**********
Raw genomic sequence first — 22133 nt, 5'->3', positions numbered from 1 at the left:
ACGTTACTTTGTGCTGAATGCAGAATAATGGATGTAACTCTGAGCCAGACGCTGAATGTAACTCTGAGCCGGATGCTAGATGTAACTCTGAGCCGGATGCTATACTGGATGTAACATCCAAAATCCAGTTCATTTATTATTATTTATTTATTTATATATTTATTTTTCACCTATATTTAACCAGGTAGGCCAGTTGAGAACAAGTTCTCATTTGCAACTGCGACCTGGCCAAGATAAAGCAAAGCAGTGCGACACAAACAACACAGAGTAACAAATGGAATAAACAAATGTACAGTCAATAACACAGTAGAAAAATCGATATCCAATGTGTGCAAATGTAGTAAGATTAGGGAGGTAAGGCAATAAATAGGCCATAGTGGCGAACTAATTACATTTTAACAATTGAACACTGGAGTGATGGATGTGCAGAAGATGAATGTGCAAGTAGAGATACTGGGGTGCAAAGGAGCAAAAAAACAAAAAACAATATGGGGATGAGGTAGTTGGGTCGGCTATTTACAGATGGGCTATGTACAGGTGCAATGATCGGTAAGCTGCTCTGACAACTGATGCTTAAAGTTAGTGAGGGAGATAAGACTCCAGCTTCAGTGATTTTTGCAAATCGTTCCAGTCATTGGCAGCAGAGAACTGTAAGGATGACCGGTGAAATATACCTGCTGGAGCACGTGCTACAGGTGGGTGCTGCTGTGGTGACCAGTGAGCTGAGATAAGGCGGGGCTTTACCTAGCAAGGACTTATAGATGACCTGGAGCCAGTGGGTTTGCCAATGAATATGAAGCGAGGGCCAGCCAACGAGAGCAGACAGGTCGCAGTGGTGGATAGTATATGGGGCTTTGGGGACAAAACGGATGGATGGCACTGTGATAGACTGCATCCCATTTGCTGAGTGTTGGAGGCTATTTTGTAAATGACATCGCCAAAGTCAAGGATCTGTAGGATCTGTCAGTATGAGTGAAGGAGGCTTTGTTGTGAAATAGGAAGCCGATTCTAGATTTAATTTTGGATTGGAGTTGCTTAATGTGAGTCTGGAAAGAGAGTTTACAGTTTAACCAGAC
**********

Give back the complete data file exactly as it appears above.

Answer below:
Raw genomic sequence first — 22133 nt, 5'->3', positions numbered from 1 at the left:
ACGTTACTTTGTGCTGAATGCAGAATAATGGATGTAACTCTGAGCCAGACGCTGAATGTAACTCTGAGCCGGATGCTAGATGTAACTCTGAGCCGGATGCTATACTGGATGTAACATCCAAAATCCAGTTCATTTATTATTATTTATTTATTTATATATTTATTTTTCACCTATATTTAACCAGGTAGGCCAGTTGAGAACAAGTTCTCATTTGCAACTGCGACCTGGCCAAGATAAAGCAAAGCAGTGCGACACAAACAACACAGAGTAACAAATGGAATAAACAAATGTACAGTCAATAACACAGTAGAAAAATCGATATCCAATGTGTGCAAATGTAGTAAGATTAGGGAGGTAAGGCAATAAATAGGCCATAGTGGCGAACTAATTACATTTTAACAATTGAACACTGGAGTGATGGATGTGCAGAAGATGAATGTGCAAGTAGAGATACTGGGGTGCAAAGGAGCAAAAAAACAAAAAACAATATGGGGATGAGGTAGTTGGGTCGGCTATTTACAGATGGGCTATGTACAGGTGCAATGATCGGTAAGCTGCTCTGACAACTGATGCTTAAAGTTAGTGAGGGAGATAAGACTCCAGCTTCAGTGATTTTTGCAAATCGTTCCAGTCATTGGCAGCAGAGAACTGTAAGGATGACCGGTGAAATATACCTGCTGGAGCACGTGCTACAGGTGGGTGCTGCTGTGGTGACCAGTGAGCTGAGATAAGGCGGGGCTTTACCTAGCAAGGACTTATAGATGACCTGGAGCCAGTGGGTTTGCCAATGAATATGAAGCGAGGGCCAGCCAACGAGAGCAGACAGGTCGCAGTGGTGGATAGTATATGGGGCTTTGGGGACAAAACGGATGGATGGCACTGTGATAGACTGCATCCCATTTGCTGAGTGTTGGAGGCTATTTTGTAAATGACATCGCCAAAGTCAAGGATCTGTAGGATCTGTCAGTATGAGTGAAGGAGGCTTTGTTGTGAAATAGGAAGCCGATTCTAGATTTAATTTTGGATTGGAGTTGCTTAATGTGAGTCTGGAAAGAGAGTTTACAGTTTAACCAGAC